Consumption of Indian Semiconductor Components to Climb to $300-Billion Cumulative Revenue During 2021-2026

  • Mobile and wearables, IT and industrial segments currently contribute around 80% of the semiconductor revenues in India.
  • ‘Make in India’ and Production Linked Incentive schemes will boost local sourcing of semi-components in the coming years.
  • Further policy reforms and building of a semiconductor ecosystem will reduce reliance on imports going forward.

New Delhi, Seoul, San Diego, Buenos Aires, London, Hong Kong, Beijing – August 16, 2022

India’s semiconductor component market will see its cumulative revenues climb to $300 billion during 2021-2026, according to the ‘India Semiconductor Market Report, 2019-2026’, a joint research by the India Electronics & Semiconductor Association (IESA) and Counterpoint Research. IESA is the premier industry body representing the ESDM and intelligent electronics industry in India. It acts as a trusted knowledge partner to the central and state governments, helping devise policies and incentives for the industry to attract investments into India. The comprehensive research on India’s semiconductor market focuses on the bottom-up modelling unit as well as revenue demand for semiconductor components covering the entire Bill of Materials (BoM) of multiple end-device and equipment categories across seven major sectors in India – Mobile and Wearables, Information Technology, Automotive, Industrial, Telecom, Aerospace and Defence, and Consumer Electronics – from domestic consumption as well as export perspective. The report provides detailed recommendations, potential policies and a framework for building a robust domestic semiconductor ecosystem to boost local production and sourcing.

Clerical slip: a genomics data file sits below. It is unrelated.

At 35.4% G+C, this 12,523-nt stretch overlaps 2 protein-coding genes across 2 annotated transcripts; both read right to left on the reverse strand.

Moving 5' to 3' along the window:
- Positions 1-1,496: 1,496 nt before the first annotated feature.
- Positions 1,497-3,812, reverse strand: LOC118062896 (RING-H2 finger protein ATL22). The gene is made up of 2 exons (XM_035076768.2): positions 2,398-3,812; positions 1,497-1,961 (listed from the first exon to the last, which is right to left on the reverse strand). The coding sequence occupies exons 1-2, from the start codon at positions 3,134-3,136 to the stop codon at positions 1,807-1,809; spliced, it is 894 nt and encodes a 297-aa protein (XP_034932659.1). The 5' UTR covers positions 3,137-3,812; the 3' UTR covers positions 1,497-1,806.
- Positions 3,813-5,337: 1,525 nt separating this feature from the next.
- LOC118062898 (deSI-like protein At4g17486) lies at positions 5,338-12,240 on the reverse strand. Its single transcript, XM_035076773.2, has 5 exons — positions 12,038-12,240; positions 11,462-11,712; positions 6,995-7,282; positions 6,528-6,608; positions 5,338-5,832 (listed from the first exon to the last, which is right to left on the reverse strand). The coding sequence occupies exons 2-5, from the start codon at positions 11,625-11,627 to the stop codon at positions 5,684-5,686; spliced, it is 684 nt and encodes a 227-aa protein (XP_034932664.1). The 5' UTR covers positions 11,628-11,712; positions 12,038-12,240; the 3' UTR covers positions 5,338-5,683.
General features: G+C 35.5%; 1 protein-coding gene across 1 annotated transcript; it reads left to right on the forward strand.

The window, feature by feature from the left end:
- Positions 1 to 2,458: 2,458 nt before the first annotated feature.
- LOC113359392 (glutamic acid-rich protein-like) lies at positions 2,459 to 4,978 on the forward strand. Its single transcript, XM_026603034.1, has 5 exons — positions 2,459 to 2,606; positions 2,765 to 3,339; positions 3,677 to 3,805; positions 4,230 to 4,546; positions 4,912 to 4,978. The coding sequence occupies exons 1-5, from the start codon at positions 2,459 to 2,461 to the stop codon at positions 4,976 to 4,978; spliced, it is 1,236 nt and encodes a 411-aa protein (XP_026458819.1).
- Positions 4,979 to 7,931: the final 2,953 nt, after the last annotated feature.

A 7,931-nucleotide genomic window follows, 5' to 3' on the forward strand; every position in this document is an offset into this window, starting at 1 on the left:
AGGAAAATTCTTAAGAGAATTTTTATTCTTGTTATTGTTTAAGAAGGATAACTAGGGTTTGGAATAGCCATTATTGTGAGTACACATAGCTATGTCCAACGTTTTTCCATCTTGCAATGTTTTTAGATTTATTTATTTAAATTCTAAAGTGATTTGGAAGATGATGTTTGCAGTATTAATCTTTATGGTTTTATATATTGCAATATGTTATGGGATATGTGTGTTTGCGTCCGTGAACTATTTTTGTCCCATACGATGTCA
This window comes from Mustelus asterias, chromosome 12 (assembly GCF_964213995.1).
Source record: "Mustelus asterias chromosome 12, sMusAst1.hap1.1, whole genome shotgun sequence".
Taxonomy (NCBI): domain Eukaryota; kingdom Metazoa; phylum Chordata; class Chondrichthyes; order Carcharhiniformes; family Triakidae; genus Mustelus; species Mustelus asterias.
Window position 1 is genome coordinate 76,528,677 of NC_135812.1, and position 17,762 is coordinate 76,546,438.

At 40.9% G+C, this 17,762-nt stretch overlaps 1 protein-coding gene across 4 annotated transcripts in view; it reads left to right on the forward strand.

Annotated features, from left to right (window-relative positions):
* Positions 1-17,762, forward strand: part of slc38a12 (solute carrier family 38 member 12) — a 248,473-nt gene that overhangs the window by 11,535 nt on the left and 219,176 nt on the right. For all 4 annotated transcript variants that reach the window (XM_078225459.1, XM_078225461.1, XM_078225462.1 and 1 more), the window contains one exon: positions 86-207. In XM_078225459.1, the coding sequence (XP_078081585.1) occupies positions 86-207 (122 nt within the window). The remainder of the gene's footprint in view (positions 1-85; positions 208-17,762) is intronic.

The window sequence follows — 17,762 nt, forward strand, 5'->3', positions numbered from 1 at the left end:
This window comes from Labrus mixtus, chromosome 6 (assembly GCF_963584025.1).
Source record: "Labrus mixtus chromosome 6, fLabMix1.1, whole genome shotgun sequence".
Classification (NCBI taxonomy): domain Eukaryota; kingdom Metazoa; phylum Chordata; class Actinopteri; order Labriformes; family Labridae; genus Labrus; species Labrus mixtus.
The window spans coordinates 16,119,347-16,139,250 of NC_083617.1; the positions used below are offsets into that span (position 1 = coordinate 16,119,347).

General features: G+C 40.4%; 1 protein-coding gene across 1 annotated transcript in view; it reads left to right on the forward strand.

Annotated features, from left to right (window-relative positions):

India Semiconductor Market Dashboard, 2021-2026
Source: India Semiconductor Market Report


IESA CEO and President Krishna Moorthy said, “Before the end of this decade, there will be nothing that will not be touched by electronics and the ubiquitous ‘chip’. Be it fighting carbon emissions, renewable energy, food safety, or healthcare, the semiconductor chip will be all-pervasive. Imagine this – all children all over India get educated in virtual classrooms by the country’s best teachers. The chip makes it possible. Again, imagine everyone in the country gets quality healthcare and diagnostics done remotely. Medicines are delivered by drones at your doorstep, even in the farthest villages of India. The chip will make it possible, and we will see this in front of our eyes very soon. Let us make India the semiconductor nation.”


India is poised to be the second largest market in the world from the perspective of scale and growing demand for semiconductor components across several industries and applications. This demand is being pushed by the increasing pace of digital transformation among the country’s consumers, enterprises and public sector through the adoption of new technologies, from advanced connectivity to content consumption to the cloud. These cover smartphones, PCs, wearables, cloud data centers, Industry 4.0 applications, IoT, smart mobility, and advanced telecom and public utility infrastructure.


Mobile and wearables, IT and industrial sectors alone contributed to almost 80% of the semiconductor revenues in India in 2021. Commenting on the mobile and wearables industry, Research Director at Counterpoint Research Tarun Pathak said, “The mobile and wearables sector was the biggest contributor to India’s semiconductor industry in 2021. Mobile devices have become a primary tool for internet connectivity given that broadband and laptop/PC penetration remains low. In the last five years, the ‘consumer digital transformation’ has accelerated with the availability of cheap mobile internet, and mobile devices have connected a big part of the Indian population. Also, the gradual shift from feature phones to smartphones has been generating increased proportions of advanced logic processors, memory, integrated controllers, sensors and other components. This will continue to drive the value of the semiconductor content in smartphones, which is still an under-penetrated segment in India, aided by the rise of wearables such as smartwatch and TWS.”